In his books, Mallo, a qualified physicist, also makes the connection between science and literature. That Nocilla Trilogy is full of quotations from authors including Raymond Carver, Octavio Paz and Julio Cortázar, but there are also mathematical and physical formulas or short texts by scientists or thinkers such as Roger Penrose or Jerome Segal. “Actually, Agustín is a scientist with an interest in culture,” says Boon. “He wants to connect everything science meets artproject.” Philosopher Ludwig Wittgenstein plays an important role in that, says Mallo. Wittgenstein said that the use of language ultimately determines its meaning. Humans make sense of things: If we put something in a new context, its meaning can change. That’s why I’m drawn to conceptual art.” He mentions the famous work of art as an example fountain from 1917 by French artist Marcel Duchamp. “When he signed a urinal, he elevated an everyday object to art. I also try to implement this mindset in my writing. For example, you can connect high and low art by adapting a thought from Plato into a cartoon.”

That Nocilla Trilogy is basically a collage of voices and then, Mallo explains, he subordinates his own voice to one Gesamtkunstwerk. Is there such a thing as originality? “Of course, a writer can come up with original things. But no one can create something out of nothing. Writers are influenced and shaped by the work of others.” Mallo makes a comparison with the theory of evolution: organisms with new characteristics can arise through mutations. The same applies to art, he says. “Something new is created from old material, and if it’s good, it gets its own raison d’etre.”

In a way, Boon concludes, this also applies to the translation of a novel. “Each translation is a particular reading of a text. The zeitgeist also plays a part in this. A translation of Don Quixote from 1650 will differ from a translation from 1850. Suppose a book is translated seven times, each translation will differ in major or less from the original text. This makes them independent works. But together, all these different versions may well lead to a more complete reading – of the original text. I think that’s a nice idea.”

Hazelnut paste

First, says Boon, translation is a craft. “You’re literally converting words from one language to another. The trick is to get it as close to the original as possible.” But beyond that, a translator must also grasp the world that an author conjures up. This takes time, especially in the case of Fernández Mallo. “Sometimes there is a whole world in one word.”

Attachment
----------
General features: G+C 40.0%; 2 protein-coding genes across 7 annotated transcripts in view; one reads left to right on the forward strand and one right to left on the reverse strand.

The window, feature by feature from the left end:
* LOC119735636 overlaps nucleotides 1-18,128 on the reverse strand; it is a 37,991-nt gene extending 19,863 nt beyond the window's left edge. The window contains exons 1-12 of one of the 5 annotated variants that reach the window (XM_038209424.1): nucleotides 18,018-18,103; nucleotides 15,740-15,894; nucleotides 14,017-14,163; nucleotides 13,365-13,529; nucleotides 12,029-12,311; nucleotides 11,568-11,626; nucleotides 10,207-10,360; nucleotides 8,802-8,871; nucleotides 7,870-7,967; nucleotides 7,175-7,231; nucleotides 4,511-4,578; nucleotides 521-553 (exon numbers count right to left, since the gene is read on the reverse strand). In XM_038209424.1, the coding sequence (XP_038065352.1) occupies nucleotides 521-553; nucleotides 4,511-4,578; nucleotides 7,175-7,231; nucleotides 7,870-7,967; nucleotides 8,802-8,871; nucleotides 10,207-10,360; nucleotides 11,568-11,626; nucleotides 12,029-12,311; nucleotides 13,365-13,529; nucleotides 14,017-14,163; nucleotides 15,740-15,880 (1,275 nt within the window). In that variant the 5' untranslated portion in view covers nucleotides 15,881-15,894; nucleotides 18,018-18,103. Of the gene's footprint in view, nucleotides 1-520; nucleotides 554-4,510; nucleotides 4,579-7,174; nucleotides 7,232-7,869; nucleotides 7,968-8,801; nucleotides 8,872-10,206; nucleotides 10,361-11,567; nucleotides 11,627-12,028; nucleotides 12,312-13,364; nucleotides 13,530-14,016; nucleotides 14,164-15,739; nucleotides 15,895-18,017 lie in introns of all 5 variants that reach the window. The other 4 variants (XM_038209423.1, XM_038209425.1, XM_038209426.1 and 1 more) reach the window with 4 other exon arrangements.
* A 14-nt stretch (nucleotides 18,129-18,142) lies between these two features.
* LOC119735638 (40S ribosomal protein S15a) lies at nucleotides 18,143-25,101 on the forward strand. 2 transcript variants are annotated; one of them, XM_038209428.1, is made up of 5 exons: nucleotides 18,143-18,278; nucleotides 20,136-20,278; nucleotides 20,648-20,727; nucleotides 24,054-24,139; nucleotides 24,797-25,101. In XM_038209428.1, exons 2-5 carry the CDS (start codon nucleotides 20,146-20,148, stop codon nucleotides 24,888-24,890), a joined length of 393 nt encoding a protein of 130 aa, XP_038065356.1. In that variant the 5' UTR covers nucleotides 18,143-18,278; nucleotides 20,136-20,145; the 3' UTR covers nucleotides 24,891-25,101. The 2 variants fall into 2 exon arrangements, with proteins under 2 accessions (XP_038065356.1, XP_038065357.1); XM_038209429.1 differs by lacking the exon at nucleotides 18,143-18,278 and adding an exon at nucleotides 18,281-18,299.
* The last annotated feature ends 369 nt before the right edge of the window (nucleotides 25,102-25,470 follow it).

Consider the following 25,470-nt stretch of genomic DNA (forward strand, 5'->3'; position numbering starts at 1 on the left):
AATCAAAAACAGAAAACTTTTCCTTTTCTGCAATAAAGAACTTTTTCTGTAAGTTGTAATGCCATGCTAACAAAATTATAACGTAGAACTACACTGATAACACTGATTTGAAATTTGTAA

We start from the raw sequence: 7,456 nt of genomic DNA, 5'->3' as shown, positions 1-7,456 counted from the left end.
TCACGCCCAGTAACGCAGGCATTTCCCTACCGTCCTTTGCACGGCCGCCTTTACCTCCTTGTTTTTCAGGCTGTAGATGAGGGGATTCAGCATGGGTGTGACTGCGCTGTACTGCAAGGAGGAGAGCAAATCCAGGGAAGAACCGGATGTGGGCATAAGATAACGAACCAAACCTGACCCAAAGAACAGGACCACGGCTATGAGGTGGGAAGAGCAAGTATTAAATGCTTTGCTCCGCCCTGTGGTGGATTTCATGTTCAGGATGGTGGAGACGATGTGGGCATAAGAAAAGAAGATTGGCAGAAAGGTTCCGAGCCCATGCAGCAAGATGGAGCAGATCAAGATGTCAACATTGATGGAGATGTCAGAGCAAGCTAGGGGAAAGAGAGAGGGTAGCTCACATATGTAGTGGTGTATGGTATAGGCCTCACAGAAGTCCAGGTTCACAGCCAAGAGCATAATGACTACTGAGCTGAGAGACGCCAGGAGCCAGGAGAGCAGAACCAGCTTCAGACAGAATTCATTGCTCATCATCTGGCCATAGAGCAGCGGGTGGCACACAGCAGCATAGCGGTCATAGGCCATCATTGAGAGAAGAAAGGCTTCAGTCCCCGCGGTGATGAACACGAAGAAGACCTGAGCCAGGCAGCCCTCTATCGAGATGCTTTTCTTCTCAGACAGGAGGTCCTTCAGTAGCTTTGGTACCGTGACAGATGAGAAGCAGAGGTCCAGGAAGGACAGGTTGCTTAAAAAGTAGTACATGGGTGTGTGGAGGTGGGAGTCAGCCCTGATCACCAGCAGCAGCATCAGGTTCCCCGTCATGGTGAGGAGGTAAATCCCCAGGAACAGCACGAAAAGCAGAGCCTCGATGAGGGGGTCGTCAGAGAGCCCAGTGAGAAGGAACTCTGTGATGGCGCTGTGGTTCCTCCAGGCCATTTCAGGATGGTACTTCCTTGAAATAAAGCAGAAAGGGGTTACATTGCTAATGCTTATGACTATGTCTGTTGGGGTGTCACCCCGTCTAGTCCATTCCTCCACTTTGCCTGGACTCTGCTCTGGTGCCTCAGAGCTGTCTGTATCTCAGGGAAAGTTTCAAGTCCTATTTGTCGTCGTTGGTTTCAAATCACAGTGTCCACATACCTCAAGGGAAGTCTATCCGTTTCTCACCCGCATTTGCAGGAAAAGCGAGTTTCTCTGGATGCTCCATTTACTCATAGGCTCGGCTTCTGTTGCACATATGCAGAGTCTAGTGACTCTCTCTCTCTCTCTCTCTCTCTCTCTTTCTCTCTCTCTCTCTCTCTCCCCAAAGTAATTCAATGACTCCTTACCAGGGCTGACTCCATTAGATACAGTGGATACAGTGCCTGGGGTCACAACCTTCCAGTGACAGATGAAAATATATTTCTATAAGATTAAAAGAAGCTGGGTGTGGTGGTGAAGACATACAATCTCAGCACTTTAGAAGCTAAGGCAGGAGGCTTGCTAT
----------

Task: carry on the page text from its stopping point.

This also applies to the title of the book, which Boon deliberately left untranslated. “Nocilla simply means hazelnut spread, of course, it’s the Spanish version of Nutella. But for me personally, this word is also inextricably linked with the beginning of prosperity in Spain. In the fifties, you spread a little olive oil with sugar on your bread, and then suddenly a lovely sweet product appeared on the market.” In the trilogy, Agustín uses the term differently. “I’m referencing a song by the Spanish punk group Siniestro Total,” Mallo says with a laugh. “It’s irony. They sing the same line for almost the whole song.’nocilla. Que Merendilla!‘ It used to be an advertising slogan, meant to please children. But Siniestro Total has turned something banal intended for children into an underground anthem. So it will be a joke. It’s about transforming something like that for me.”

The Nocilla Trilogy came out in Spain between 2006 and 2009 and brought about a major shift in the Spanish literary world. While Francoism and everything around it had long been a milked-out literary theme, a new generation of writers emerged – now known as the ‘Nocilla generation’ – who were no longer preoccupied with the Spanish Civil War and the dictatorship, but mainly looked at the borders. “When the trilogy was just out, people outside of Spain often asked me about the relationship between Franco and literature,” says Mallo. “But I wasn’t worried about that at all.” Outside of Spain, the period under Franco is still considered very important, confirms Boon. “It makes sense, fascism and war are still important themes, and a civil war and 35 years of dictatorship are of course not nothing. Publishers in the Netherlands are still governed by this. But it shows a limited view of Spain. Today’s writers are no longer concerned with that. It’s time to expand your horizons.”